MUSCATINE — The Iowa Department of Cultural Affairs made a visit Friday to learn about ongoing projects in the region, as well as offer guidance on resources available through the department.
The trip included a tour of downtown and the riverfront as well as stops at the Muscatine History and Industry Center, the Musser Public Library/HNI Community Center and the Muscatine Art Center.
Director of the Muscatine Art Center Melanie Alexander, who helped organized the trip with State Sen. Mark Lofgren, R-Muscatine, said the goals of the trip were to share information about the department and resources they offer, as well as show what is brewing in Muscatine.
“They wanted to share information about some of the funds as far as grants, tax incentive types of programs and other resources to help make possible some of the projects that are soon to come to fruition or planned in the not-too-distant future in the community,” Alexander said. “Also the folks in Des Moines wanted to learn a little about what was going on in Muscatine — what the community priorities were, especially in terms of historic places and activity on the riverfront.”
As Alexander explained it, the visit between the department and stakeholders involved in the culture industry of Muscatine was as much about starting a conversation as answering questions.
“They wanted to get an idea for what was going on around here so that the people involved in those projects could make contact with those folks in Des Moines who could better direct them towards — whether it be a grant or even just saying that, ‘We know another community across the state worked on a similar project and you could reach out to them to learn about how they did it,’” Alexander said.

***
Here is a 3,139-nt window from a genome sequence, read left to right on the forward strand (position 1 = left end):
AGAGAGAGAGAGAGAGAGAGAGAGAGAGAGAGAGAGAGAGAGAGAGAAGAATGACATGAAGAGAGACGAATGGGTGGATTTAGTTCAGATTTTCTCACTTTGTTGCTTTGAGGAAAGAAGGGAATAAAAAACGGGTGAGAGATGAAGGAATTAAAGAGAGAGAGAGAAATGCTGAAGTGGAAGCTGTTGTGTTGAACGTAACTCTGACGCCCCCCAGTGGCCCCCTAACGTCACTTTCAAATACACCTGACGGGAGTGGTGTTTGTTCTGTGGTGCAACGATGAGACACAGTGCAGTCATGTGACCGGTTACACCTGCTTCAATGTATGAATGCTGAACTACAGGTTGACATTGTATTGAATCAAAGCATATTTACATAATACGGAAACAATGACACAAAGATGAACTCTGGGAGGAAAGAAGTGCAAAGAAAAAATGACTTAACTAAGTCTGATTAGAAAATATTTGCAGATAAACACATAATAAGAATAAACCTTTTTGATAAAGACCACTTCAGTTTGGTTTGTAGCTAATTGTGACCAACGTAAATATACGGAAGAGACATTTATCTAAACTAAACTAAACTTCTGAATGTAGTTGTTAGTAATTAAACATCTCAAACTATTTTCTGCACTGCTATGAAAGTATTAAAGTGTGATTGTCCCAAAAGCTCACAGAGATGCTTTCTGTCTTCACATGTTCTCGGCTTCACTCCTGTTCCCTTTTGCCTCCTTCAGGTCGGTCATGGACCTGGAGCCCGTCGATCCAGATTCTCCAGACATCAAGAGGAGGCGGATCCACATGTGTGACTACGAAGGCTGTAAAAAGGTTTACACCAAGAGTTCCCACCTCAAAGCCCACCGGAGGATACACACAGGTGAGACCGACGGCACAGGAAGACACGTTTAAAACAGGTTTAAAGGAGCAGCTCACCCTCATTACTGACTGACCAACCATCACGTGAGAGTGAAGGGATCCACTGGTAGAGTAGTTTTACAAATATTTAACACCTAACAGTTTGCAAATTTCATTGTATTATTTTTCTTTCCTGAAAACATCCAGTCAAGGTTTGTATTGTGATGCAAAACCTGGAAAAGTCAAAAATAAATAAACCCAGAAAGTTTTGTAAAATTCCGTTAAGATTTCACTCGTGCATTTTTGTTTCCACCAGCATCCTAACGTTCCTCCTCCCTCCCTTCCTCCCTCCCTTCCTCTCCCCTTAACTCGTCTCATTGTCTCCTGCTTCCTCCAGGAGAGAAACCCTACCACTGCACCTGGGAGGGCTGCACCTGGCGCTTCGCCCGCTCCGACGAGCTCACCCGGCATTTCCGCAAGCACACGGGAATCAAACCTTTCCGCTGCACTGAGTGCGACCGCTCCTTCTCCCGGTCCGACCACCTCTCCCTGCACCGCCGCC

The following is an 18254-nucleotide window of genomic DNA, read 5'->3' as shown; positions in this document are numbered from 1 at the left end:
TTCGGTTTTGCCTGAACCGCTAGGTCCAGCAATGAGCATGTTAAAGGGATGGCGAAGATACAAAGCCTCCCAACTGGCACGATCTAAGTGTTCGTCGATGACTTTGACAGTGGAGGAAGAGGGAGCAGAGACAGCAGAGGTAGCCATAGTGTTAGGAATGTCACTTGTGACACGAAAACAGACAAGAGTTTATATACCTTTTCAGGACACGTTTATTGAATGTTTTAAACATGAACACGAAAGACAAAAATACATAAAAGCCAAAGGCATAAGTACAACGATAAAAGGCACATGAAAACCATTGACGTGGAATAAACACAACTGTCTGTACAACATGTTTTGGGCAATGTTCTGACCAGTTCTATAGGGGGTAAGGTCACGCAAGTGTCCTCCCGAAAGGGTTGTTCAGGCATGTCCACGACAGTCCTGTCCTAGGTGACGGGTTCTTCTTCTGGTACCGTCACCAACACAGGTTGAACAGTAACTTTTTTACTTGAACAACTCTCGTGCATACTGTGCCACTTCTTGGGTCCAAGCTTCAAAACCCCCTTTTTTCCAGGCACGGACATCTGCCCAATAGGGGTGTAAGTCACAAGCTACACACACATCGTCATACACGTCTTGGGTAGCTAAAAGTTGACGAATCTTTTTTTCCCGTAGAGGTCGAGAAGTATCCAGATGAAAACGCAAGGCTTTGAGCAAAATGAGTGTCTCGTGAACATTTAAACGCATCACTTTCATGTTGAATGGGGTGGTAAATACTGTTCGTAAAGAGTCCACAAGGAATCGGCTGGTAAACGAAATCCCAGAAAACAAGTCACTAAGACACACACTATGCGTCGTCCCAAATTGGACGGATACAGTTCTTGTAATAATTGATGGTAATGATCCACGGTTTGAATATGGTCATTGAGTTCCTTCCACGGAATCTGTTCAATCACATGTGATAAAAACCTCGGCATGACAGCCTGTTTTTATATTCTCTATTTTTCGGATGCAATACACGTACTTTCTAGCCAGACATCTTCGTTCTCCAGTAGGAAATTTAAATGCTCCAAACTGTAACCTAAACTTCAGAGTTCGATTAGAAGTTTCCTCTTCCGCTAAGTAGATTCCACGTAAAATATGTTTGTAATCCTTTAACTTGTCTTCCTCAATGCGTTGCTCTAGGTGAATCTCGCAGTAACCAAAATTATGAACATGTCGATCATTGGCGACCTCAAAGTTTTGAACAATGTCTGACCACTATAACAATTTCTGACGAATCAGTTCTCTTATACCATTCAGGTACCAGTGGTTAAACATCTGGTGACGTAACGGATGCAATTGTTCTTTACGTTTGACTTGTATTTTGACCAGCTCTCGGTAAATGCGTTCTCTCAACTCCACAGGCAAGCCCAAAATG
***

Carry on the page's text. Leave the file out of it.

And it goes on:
The delegation that visited Muscatine consisted of Chris Kramer, director of the Iowa Department of Cultural Affairs; Michael Morain, the department's communication manager; Matt Harris, Iowa Arts Council; Susan Kloewer, State Historical Soceity; Steve King, deputy State Historic Preservation Officer; and Laura Sadowsky, state historian. Also present was State Rep. Gary Carlson, R-Muscatine.
"We were impressed by the commitment they had for building a culturally vibrant community," said Director Chris Kramer of the Iowa Department of Cultural Affairs.
Looking forward Kramer said that she hopes that the back forth seen here will continue as Muscatine continues to adjust its vision for the future.
"I think that, we would hope that we can continue to connect Muscatine and its leaders to the state’s resources — that might be a grant or maybe the state historic tax credit," Kramer said. "We are interested in connecting to other towns and communities to help continue to have their vision developed for the future."
For Lofgren, the future in Muscatine is bright.
"Everyone is so excited about the changes that are happening right now," Lofgren said. "But we must also think about where Muscatine will be in the next 5 years, 10 years. It’s kind of a call back to our community to ask what is happening next?"